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Tag: 2018 News

Pfizer Increases Prices on 41 Drugs

Pfizer Inc said that it plans to hike U.S. prices on 41 of its medicines in January, after walking back its previous planned price increases this summer under pressure from President Donald Trump.

Reuters reports that the largest U.S. drugmaker said in a statement that the increases would be on around 10 percent of its medicines.

The company just reported third-quarter 2018 revenues of $13.3 billion, reflecting 2% operational growth.

Pfizer said it would raise the list price of most of the drugs by 5 percent, while prices for three will rise by 3 percent, and the price of one by 9 percent, all effective Jan. 15. The company did name the drugs in line for price hikes.

Pfizer said it does not expect the price increases to boost its revenue in the United States next year as it believes that rebates to insurance companies and pharmacy benefit managers (PBMs) will offset them.

Chief Executive Ian Read said in the statement that the company believes the best way to make drugs more affordable is by focusing on reducing out-of-pocket costs and returning rebates to consumers. This would effectively place responsibility for lowering costs with PBMs and insurers, rather than drugmakers.

The company rolled back a set of price increases in July after Trump said in a tweet that the drugmaker “should be ashamed” and that his administration would respond.

Pfizer said then that it would defer price increases until the end of the year or until the president’s drug pricing plan went into effect, whichever was sooner.

It was not immediately clear whether other drugmakers plan to follow suit. Several, including Roche, Merck & Co and Novartis, made similar pledges not to raise U.S. prices before the end of the year.

Merck and Novartis could not immediately be reached for comment, while a spokeswoman for Roche’s Genentech unit declined to comment.

Pfizer did not tip off the administration that the latest round of price increases was coming, according to a source familiar with the matter.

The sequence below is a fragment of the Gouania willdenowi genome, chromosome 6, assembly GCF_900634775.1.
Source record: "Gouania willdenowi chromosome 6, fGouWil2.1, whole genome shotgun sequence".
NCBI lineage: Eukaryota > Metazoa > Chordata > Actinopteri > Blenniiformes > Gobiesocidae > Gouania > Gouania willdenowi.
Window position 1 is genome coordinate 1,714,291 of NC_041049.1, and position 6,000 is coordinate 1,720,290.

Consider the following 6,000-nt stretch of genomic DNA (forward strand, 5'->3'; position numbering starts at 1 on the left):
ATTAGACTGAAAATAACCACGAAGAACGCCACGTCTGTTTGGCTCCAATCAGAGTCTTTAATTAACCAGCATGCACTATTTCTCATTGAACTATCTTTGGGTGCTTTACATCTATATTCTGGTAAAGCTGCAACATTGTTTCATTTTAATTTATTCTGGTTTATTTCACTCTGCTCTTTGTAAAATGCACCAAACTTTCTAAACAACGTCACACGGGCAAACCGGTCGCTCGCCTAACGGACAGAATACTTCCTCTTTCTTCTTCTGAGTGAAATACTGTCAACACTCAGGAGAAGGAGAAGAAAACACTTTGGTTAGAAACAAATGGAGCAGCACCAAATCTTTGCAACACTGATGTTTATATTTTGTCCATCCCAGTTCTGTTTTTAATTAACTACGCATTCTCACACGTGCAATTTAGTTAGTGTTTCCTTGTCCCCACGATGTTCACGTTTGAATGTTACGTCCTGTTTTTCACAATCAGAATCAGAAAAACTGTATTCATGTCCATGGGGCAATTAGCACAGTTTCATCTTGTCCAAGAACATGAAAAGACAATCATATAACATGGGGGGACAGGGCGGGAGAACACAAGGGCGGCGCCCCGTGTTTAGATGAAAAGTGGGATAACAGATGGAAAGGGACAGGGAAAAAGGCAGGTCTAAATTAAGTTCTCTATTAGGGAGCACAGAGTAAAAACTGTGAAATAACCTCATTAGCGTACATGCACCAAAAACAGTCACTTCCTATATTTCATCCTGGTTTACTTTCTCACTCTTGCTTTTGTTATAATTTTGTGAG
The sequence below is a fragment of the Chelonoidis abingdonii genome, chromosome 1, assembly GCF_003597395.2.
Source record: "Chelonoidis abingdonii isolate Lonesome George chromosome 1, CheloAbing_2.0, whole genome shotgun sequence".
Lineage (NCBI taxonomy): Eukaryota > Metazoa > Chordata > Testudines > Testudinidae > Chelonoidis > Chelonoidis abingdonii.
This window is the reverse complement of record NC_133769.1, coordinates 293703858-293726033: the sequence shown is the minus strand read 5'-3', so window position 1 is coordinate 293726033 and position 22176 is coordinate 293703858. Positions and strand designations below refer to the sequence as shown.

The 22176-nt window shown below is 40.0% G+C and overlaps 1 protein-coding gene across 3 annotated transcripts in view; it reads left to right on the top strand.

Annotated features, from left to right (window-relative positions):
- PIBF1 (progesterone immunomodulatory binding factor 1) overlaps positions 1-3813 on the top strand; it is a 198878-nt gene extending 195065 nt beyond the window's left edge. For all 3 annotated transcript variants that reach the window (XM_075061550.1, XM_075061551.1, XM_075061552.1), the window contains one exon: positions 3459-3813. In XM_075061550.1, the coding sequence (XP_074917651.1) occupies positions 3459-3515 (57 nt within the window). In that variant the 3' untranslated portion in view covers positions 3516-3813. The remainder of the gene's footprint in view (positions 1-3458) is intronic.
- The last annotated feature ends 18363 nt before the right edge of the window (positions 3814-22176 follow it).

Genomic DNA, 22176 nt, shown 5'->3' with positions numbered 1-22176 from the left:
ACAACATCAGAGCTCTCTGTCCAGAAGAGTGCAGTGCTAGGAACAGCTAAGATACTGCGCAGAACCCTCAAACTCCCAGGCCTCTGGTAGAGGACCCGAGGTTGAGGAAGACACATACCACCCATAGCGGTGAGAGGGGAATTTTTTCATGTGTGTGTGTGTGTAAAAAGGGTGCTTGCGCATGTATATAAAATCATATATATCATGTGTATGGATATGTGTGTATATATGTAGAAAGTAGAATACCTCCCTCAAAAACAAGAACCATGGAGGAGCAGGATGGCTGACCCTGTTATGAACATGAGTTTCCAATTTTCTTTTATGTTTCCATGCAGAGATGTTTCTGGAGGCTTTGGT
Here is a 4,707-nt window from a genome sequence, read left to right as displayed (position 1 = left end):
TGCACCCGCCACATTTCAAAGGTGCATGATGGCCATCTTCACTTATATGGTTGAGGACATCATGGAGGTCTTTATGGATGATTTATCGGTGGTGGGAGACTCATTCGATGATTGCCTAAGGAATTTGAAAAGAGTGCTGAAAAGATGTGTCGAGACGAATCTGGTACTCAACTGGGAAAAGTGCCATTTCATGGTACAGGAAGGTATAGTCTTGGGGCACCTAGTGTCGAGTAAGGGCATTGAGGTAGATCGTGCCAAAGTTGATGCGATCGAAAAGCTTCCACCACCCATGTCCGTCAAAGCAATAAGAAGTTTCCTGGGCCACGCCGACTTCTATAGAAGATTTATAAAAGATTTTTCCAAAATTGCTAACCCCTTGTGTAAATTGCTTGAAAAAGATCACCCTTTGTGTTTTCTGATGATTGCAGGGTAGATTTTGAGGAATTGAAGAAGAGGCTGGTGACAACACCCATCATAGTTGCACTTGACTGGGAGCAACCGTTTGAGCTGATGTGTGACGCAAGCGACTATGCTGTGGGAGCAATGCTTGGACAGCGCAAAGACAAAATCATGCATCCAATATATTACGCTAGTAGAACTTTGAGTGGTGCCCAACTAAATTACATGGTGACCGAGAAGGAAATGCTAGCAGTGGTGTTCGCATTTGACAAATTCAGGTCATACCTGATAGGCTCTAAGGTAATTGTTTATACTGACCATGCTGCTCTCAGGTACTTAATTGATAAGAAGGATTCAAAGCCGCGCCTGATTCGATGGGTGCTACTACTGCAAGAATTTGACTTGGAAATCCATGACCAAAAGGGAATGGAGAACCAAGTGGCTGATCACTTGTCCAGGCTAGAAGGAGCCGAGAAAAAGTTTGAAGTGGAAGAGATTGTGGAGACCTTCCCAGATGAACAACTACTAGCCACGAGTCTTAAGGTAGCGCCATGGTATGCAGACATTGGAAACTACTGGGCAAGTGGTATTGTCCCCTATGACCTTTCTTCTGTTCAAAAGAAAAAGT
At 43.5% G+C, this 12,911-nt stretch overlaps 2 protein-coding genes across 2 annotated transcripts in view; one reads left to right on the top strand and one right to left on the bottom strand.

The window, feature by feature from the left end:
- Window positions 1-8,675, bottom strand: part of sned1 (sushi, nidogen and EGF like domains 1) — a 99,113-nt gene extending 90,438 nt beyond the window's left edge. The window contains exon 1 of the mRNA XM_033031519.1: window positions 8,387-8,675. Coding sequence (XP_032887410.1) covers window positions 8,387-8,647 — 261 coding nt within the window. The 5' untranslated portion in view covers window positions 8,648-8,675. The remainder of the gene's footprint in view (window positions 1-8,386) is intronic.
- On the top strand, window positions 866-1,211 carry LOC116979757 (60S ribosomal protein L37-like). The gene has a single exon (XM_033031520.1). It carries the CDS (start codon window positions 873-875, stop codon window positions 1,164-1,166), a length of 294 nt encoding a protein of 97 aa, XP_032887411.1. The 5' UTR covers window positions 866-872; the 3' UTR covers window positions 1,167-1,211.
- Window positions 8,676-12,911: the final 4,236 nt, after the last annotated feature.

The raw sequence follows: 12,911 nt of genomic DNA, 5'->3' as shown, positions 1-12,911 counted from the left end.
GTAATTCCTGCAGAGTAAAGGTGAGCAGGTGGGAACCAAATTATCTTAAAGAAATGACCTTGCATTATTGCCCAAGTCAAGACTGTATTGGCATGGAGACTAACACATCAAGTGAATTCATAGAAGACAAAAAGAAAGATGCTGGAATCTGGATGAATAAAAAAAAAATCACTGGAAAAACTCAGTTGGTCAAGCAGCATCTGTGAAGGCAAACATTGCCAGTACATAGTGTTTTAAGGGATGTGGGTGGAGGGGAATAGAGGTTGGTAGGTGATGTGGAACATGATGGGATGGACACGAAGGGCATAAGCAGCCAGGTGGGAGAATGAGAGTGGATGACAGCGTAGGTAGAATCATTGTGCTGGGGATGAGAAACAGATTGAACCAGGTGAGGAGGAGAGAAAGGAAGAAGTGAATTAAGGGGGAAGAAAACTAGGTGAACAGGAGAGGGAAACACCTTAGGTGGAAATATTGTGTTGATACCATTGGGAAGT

The hikes “illustrate the perverse incentives of America’s drug pricing system,” said Department of Health and Human Services (HHS) spokeswoman Caitlin Oakley.

Drug companies raising their prices and offsetting them with higher rebates benefits everyone but the consumer,” she said, noting that HHS and the Trump administration was committed to lowering drug prices.

Bar Owner Pleads Guilty to Premium Fraud

Salvatore Carbone, 58, pleaded no contest to insurance fraud and will serve 40 days in Monterey County Jail.

Carbone, a Sand City resident, has owned and operated Sal’s Alley Side Cafe and Carbone’s Bar in Monterey since 2007.

The Workers’ Compensation Fraud Unit at the Monterey County District Attorney’s Office received a tip in June 2017 that Carbone had presented to his workers’ compensation carrier – State Compensation Insurance Fund – that he had no employees for the insurance policy period of August 2014 through August 2015.

Investigators with the District Attorney’s Office obtained business and payroll records and interviewed Carbone, his employees and his accountant.

The District Attorney’s Office concluded the evidence showed Carbone intentionally misrepresented his payroll in order to obtain a lower insurance premium from the State Compensation Insurance Fund.

Carbone pleaded no contest to a misdemeanor Wednesday and Judge Stephen Sillman sentenced him to 40 days in county jail, three years probation and suspended a $10,000 statutory penalty, which will remain suspended if he complies with the conditions of his probation.

The District Attorney’s Office said that business owners and the public need to be aware that California law requires all employers to secure workers’ compensation insurance for their employees so there is adequate medical coverage and benefits for employees for any work-related injuries that may occur.

Making a material misrepresentation to obtain a lower workers’ compensation insurance premium has a maximum penalty of five years and a fine of up to double the amount of the fraud.